The author is responsible for obtaining and submitting proof of copyright permission for any material from previously published sources, including excerpted text, illustrations, charts, tables, photographs, etc. Proof of permission must be submitted along with the first revision in the form of a letter or document expressly granting permission for re-use of the material from the holder of the copyright. To determine whether a manuscript includes material(s) requiring copyright permission, authors are instructed to review the Elsevier Permissions Guidelines at the following link: The information at this site will provide details to assist the author in determining whether permission is required in her/his particular case, as well as simple instructions to follow in order to obtain permission should that be necessary.


Please note that preprints can be shared anywhere at any time, in line with Elsevier's sharing policy. Sharing your preprints e.g. on a preprint server will not count as prior publication (see 'Multiple, redundant or concurrent publication' for more information).

The Journal of Emergency Nursing welcomes pre-prints as manuscript submissions. Authors must notify the editor in the cover letter that the paper appears as a pre-print and provide a copy of the pre-print and/or URL link to the pre-print. If accepted for publication, authors are expected to update the pre-print with a link to their formal publication using the DOI (Digital Object Identifier). Pre-prints should not be changed, enhanced, or altered in any way to substitute for the version printed in the Journal of Emergency Nursing.

Elsevier Policies

Policies can be found at the Elsevier website.



Citation in text
Please ensure that every reference cited in the text is also in the reference list (and vice versa). Unpublished results and personal communications are not recommended in the reference list but may be mentioned in the text. If these references are included in the reference list they should follow the standard reference style of the journal and should include a substitution of the publication date with either 'Unpublished results' or 'Personal communication.' Citing of a reference as 'in press' implies that the item has been accepted for publication.

Reference links
Responsibility for the accuracy of references lies entirely with the authors. Increased discoverability of research and high-quality peer review are ensured by online links to the sources cited. To allow us to create links to abstracting and indexing services, such as Scopus, CrossRef, and PubMed, please ensure that data provided in the references are correct. Please note that incorrect surnames, journal/book titles, publication year and pagination may prevent link creation. When copying references, please be careful as they may already contain errors. A DOI is guaranteed never to change, so you can use it as a permanent link to any electronic manuscript. Include DOIs in references when possible.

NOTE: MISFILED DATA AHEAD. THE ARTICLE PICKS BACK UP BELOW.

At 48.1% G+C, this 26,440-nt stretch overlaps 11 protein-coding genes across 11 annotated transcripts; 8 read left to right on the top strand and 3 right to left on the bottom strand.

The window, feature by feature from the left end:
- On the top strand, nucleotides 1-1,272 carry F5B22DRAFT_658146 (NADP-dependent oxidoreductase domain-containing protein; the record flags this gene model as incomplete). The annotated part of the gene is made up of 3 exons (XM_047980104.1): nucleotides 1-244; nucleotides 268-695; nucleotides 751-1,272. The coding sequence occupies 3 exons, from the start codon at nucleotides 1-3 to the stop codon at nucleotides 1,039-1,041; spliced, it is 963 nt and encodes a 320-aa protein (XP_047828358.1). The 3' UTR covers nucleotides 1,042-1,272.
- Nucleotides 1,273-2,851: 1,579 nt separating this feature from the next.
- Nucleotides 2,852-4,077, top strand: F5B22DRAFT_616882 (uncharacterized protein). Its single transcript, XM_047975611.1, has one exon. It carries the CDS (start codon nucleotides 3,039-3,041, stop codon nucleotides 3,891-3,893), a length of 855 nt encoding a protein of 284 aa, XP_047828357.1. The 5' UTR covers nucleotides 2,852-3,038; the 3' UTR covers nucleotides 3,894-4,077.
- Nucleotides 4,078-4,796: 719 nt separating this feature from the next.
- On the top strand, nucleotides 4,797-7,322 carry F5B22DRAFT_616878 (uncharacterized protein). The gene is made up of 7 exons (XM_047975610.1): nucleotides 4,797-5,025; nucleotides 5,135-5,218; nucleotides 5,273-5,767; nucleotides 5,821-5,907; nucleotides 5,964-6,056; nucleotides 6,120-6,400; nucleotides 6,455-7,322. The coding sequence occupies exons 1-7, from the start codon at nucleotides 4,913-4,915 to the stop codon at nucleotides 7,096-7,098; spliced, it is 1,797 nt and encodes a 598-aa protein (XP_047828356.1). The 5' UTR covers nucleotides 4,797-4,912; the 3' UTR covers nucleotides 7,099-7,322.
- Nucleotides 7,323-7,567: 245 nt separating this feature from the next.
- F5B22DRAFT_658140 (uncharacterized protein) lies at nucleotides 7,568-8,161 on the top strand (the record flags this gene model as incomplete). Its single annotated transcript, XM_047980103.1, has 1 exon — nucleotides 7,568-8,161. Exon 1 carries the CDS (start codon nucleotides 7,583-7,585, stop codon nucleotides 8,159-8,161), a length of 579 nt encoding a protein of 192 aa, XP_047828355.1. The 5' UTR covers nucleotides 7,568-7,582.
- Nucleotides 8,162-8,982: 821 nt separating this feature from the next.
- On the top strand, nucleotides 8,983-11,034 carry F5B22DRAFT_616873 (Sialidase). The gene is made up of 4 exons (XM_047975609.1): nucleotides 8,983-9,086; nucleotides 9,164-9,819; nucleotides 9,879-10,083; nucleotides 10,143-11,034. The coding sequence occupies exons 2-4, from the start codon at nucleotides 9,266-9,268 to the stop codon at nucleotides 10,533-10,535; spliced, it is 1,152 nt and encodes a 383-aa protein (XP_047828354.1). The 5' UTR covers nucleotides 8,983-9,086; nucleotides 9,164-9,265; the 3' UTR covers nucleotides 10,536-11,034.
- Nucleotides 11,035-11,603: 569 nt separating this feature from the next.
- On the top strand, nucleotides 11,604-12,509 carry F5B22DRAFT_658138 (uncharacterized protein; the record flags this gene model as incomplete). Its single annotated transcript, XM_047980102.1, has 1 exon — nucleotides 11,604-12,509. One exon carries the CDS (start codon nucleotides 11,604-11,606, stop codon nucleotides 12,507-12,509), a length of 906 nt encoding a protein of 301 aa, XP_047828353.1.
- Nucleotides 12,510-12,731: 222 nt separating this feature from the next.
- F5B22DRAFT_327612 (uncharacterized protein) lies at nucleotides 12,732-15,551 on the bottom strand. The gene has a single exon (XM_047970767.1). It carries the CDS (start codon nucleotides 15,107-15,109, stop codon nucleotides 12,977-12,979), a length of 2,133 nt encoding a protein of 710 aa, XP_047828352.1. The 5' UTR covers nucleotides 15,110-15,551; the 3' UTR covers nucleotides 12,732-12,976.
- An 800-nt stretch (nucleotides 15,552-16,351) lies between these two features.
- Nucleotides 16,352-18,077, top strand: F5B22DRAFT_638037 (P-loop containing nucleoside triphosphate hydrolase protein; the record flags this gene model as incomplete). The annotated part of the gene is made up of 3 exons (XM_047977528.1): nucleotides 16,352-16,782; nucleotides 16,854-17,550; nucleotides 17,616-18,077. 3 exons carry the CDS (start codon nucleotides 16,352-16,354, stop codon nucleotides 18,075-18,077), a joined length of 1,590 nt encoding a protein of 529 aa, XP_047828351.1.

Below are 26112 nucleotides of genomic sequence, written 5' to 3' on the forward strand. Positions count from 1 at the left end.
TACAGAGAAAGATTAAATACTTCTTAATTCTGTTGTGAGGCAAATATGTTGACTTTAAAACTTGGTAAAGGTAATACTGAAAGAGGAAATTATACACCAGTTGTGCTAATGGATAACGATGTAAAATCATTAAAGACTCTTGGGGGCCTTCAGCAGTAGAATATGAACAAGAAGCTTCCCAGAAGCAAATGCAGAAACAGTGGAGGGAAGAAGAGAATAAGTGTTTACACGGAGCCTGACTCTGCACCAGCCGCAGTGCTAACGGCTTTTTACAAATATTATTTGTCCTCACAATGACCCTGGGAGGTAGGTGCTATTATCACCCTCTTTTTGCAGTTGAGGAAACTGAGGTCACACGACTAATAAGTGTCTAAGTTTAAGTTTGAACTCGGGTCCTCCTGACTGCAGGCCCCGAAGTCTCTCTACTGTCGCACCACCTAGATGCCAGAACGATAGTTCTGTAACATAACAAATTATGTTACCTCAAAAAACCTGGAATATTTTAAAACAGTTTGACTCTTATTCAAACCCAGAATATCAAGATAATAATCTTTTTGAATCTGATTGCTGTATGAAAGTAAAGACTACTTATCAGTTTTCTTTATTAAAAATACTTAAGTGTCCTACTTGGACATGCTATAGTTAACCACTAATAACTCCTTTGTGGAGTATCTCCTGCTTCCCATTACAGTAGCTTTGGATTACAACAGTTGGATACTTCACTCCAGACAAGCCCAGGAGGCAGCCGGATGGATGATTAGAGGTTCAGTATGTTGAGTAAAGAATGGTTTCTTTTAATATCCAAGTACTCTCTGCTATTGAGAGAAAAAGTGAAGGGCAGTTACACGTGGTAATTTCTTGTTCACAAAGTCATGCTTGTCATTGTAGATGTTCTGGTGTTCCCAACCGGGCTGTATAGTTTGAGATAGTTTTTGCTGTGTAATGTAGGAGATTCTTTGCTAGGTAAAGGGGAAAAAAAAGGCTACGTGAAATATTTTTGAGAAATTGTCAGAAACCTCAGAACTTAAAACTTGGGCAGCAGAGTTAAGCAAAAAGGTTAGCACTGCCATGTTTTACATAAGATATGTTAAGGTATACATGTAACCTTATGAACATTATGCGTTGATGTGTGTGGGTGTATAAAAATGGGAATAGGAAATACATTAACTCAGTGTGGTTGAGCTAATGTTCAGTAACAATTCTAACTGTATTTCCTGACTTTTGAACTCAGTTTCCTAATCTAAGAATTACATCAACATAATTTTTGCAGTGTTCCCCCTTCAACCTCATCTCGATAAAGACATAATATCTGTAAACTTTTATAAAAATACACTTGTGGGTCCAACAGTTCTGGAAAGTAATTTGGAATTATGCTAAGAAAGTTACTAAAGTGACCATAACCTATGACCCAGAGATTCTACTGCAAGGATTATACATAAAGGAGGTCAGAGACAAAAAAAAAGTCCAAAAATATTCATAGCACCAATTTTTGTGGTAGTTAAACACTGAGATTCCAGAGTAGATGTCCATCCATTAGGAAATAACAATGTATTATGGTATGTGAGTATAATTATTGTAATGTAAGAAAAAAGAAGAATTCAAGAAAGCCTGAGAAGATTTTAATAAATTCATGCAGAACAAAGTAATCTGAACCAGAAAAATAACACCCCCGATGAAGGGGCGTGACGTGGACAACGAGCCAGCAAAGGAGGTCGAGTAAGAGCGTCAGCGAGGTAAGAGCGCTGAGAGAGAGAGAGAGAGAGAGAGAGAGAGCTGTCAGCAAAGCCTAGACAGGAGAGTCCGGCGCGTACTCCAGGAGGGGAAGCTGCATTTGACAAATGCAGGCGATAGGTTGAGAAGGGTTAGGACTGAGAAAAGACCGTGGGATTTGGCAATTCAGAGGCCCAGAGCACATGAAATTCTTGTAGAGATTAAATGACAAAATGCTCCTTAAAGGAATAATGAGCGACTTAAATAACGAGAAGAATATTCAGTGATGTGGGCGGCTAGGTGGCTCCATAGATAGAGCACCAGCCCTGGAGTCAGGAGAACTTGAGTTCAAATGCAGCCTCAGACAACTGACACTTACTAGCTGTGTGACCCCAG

Web references
As a minimum, the full URL is to be given and the date when the reference was last accessed. Any further information should also be given, if known (DOI, author names, dates, reference to a source publication, etc.). Web references can be listed separately (e.g., after the reference list) under a different heading if desired or included in the reference list.

Data references
This journal encourages you to cite underlying or relevant datasets in your manuscript by citing them in your text and including a data reference in your Reference List. Data references should include the following elements: author name(s), dataset title, data repository, version (where available), year, and global persistent identifier. Add [dataset] immediately before the reference so we can properly identify it as a data reference. The [dataset] identifier will not appear in your published manuscript.

Reference management software
Most Elsevier journals have their reference template available in many of the most popular reference management software products. These include all products that support Citation Style Language styles, such as Mendeley. Using citation plug-ins from these products, authors only need to select the appropriate journal template when preparing their manuscript, after which citations and bibliographies will be automatically formatted in the journal's style. If no template is yet available for this journal, please follow the format of the sample references and citations as shown in this Guide. If you use reference management software, please ensure that you remove all field codes before submitting the electronic manuscript. More information on how to remove field codes from different reference management software.

Users of Mendeley Desktop can easily install the reference style for this journal by clicking the following link:
When preparing your manuscript, you will then be able to select this style using the Mendeley plug-ins for Microsoft Word or LibreOffice.